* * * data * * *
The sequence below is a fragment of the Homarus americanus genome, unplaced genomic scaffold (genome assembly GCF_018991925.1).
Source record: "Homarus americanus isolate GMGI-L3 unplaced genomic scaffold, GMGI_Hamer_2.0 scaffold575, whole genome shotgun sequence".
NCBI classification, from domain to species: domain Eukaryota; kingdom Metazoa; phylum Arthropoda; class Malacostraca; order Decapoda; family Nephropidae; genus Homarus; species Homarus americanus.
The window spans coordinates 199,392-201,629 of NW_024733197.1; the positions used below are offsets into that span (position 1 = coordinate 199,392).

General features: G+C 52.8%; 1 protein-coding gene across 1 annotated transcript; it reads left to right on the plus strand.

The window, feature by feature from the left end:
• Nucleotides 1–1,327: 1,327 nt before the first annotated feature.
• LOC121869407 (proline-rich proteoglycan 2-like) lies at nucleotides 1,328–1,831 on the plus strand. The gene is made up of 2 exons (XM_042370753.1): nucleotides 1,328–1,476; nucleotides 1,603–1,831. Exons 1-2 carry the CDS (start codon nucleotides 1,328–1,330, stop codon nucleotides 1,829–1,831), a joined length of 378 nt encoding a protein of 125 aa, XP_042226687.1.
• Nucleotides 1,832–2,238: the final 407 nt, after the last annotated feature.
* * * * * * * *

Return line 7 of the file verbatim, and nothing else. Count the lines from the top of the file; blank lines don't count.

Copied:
• Nucleotides 1–1,327: 1,327 nt before the first annotated feature.